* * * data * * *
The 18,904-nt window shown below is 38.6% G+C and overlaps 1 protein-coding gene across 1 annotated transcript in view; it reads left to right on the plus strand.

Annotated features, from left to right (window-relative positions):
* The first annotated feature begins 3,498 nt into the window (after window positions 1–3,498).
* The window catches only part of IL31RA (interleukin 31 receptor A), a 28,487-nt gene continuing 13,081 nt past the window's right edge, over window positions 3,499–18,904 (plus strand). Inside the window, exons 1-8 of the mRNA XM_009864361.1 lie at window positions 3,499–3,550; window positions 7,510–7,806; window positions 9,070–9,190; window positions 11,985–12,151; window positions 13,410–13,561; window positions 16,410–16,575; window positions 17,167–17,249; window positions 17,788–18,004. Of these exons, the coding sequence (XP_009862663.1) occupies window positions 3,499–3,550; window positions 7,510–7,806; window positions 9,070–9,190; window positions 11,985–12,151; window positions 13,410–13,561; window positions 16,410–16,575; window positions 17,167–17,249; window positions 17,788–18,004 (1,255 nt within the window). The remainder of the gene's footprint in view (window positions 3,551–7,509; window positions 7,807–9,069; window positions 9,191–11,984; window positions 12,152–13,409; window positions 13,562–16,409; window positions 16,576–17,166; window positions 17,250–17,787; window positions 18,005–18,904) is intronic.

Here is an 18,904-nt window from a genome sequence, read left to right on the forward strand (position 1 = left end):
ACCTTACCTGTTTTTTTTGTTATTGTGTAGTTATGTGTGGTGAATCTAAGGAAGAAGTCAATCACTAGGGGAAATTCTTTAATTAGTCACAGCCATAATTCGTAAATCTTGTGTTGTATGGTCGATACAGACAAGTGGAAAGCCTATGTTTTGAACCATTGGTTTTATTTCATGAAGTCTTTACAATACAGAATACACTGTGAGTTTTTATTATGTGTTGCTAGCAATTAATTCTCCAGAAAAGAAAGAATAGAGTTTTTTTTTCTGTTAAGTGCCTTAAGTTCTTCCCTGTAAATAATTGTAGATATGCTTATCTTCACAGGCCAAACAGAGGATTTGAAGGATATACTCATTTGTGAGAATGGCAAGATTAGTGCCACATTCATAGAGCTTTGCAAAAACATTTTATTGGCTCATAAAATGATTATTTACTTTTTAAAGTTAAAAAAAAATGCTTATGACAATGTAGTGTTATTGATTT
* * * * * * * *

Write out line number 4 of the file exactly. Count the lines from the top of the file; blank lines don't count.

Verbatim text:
* The window catches only part of IL31RA (interleukin 31 receptor A), a 28,487-nt gene continuing 13,081 nt past the window's right edge, over window positions 3,499–18,904 (plus strand). Inside the window, exons 1-8 of the mRNA XM_009864361.1 lie at window positions 3,499–3,550; window positions 7,510–7,806; window positions 9,070–9,190; window positions 11,985–12,151; window positions 13,410–13,561; window positions 16,410–16,575; window positions 17,167–17,249; window positions 17,788–18,004. Of these exons, the coding sequence (XP_009862663.1) occupies window positions 3,499–3,550; window positions 7,510–7,806; window positions 9,070–9,190; window positions 11,985–12,151; window positions 13,410–13,561; window positions 16,410–16,575; window positions 17,167–17,249; window positions 17,788–18,004 (1,255 nt within the window). The remainder of the gene's footprint in view (window positions 3,551–7,509; window positions 7,807–9,069; window positions 9,191–11,984; window positions 12,152–13,409; window positions 13,562–16,409; window positions 16,576–17,166; window positions 17,250–17,787; window positions 18,005–18,904) is intronic.